Fetal Imaging & Phenotyping SIG Update

Stephanie Dukhovny and Fionnuala Mone
Co-Chairs, Fetal Imaging and Phenotyping Special Interest Group

The Imaging and Fetal Phenotype Special Interest group met at the 26th International Conference on Prenatal Diagnosis and Therapy in Montreal this year. Our meeting highlighted cases presented by Drs. Samantha Doyle, Yuval Yaron, Teresa Sparks, and Neeta Vora. These presentations focused on expanding fetal phenotypes of pediatric genetic disorders and sparked a lively conversation that ranged from variant interpretation to collaborating on case reports.

This year, Prenatal Diagnosis has also displayed the importance of fetal imaging and phenotyping to compliment the optimization of the diagnostic yield of a range of genomic testing strategies. This starts out from the first trimester as demonstrated from Bardi, et al. "Additional value of advanced ultrasonography in pregnancies with two inconclusive cell-free DNA draws," demonstrating the importance of a detailed fetal anatomy scan in interpretation of NIPT results. With the advances in genomic sequencing, novel in-utero phenotype-genotype correlations are being detected as demonstrated in Qiu-Xia, et al. "Prenatal diagnosis of Coffin-Siris syndrome: What are the fetal features?" and Swanson, et al. "Prenatal phenotype of 47, XXY (Klinefelter syndrome)."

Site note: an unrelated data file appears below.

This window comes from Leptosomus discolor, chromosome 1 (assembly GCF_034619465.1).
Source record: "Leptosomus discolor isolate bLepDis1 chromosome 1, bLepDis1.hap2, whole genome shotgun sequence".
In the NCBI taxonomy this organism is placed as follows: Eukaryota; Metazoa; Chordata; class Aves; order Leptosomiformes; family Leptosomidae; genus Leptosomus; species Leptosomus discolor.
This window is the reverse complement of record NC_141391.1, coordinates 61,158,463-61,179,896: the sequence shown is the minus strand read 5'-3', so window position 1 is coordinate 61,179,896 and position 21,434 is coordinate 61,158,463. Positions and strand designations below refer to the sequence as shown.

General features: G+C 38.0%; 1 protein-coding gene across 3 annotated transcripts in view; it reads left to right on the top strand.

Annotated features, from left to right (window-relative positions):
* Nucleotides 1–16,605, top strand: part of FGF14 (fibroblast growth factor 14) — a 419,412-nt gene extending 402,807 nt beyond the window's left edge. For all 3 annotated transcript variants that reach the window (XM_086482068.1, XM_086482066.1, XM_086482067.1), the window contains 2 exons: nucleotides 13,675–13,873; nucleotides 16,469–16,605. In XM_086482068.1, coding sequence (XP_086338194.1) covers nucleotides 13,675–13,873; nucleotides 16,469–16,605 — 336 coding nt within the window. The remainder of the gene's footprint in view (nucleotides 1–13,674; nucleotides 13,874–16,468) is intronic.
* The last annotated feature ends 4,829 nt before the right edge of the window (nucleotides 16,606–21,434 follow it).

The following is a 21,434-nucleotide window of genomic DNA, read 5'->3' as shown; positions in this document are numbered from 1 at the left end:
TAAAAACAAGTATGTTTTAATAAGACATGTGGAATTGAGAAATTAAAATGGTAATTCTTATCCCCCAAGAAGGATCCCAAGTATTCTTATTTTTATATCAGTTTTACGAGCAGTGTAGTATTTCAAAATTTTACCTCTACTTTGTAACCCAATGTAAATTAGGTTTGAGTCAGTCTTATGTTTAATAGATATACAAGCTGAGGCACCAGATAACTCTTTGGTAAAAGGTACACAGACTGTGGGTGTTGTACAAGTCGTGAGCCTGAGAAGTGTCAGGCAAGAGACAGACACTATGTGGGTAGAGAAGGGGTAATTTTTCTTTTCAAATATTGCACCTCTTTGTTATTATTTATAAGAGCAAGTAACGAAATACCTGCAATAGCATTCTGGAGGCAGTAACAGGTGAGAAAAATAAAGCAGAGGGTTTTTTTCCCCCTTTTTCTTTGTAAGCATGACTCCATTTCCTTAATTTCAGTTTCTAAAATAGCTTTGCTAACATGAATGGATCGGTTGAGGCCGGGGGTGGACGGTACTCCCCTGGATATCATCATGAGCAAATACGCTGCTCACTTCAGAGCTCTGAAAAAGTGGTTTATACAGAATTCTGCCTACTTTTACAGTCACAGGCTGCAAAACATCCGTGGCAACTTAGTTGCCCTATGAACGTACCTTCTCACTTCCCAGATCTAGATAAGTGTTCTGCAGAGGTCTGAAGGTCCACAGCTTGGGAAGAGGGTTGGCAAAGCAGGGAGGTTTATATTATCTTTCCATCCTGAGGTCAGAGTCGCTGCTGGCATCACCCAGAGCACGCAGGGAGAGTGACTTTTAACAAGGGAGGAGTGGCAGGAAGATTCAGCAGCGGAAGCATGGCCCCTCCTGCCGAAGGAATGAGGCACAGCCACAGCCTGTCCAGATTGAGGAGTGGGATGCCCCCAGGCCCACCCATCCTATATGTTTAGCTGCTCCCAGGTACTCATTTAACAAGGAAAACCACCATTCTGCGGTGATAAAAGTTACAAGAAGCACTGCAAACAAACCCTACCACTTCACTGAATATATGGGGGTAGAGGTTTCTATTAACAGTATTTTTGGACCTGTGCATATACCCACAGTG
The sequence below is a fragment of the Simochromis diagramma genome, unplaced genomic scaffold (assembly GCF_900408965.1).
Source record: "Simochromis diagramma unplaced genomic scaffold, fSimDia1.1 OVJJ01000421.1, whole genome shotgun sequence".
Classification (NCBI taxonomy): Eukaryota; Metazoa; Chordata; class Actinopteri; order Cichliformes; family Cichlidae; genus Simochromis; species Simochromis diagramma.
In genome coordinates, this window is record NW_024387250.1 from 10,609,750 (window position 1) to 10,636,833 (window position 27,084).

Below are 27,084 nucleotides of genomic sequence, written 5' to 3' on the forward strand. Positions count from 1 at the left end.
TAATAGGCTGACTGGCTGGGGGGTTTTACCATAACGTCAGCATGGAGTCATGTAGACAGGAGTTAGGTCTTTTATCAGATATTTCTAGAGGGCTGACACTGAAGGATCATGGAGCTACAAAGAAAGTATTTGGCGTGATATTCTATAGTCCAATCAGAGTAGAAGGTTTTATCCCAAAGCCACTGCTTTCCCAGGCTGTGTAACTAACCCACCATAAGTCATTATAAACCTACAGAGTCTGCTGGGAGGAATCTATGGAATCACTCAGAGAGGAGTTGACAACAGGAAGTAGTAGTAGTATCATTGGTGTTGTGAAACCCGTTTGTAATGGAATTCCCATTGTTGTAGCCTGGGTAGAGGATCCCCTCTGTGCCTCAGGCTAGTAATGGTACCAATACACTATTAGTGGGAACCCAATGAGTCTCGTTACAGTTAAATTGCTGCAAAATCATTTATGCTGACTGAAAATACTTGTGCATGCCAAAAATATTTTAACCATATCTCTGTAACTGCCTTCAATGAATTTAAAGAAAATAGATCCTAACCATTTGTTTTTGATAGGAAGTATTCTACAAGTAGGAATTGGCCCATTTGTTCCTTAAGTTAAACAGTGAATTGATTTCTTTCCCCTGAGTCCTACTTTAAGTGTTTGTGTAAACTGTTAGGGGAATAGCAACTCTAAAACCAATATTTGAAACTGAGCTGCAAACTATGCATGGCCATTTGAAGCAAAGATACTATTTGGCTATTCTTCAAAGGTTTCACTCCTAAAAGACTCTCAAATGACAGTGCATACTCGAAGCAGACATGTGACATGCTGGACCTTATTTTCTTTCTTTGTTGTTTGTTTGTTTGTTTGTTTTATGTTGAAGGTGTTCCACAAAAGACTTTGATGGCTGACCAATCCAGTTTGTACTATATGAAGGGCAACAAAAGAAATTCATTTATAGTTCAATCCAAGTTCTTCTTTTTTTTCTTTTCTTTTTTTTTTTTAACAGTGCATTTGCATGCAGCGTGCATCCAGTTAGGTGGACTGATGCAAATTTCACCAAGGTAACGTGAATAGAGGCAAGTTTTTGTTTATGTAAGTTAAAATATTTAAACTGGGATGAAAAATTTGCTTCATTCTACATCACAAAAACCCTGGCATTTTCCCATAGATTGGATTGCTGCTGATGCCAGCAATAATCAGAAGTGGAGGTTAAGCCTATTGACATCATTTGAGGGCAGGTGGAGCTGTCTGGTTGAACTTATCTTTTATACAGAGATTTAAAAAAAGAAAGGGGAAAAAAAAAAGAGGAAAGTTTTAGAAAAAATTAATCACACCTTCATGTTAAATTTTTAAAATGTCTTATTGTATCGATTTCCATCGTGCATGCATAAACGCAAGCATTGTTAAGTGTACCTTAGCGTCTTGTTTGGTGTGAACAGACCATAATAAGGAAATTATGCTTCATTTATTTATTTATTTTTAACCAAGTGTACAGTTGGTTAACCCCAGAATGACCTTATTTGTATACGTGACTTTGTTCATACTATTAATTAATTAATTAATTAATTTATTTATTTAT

In prenatal exome sequencing, accurate phenotyping is paramount as demonstrated by Swanson, et al. "The utility of pathologic examination and comprehensive phenotyping for accurate diagnosis with perinatal exome sequencing" where they describe four cases where postnatal examination still has the potential to add value where prenatal diagnosis has been incomplete. In utero MRI remains a vital tool, offering additional phenotypic information over and above ultrasound as described by Tang, et al. "A comparison of the accuracy of fetal magnetic resonance imaging and ultrasonography for the diagnosis of fetal congenital malformations of the spine and spinal cord." 

In this year’s special issue on fetal sequencing, Mellis et al. Diagnostic yield of exome sequencing for prenatal diagnosis of fetal structural anomalies: A systematic review and meta-analysis, it is highlighted that different phenotypic subgroups (e.g., skeletal anomalies) have a more optimal diagnostic yield with prenatal exome sequencing than with other anomalies such as an isolated elevated nuchal translucency.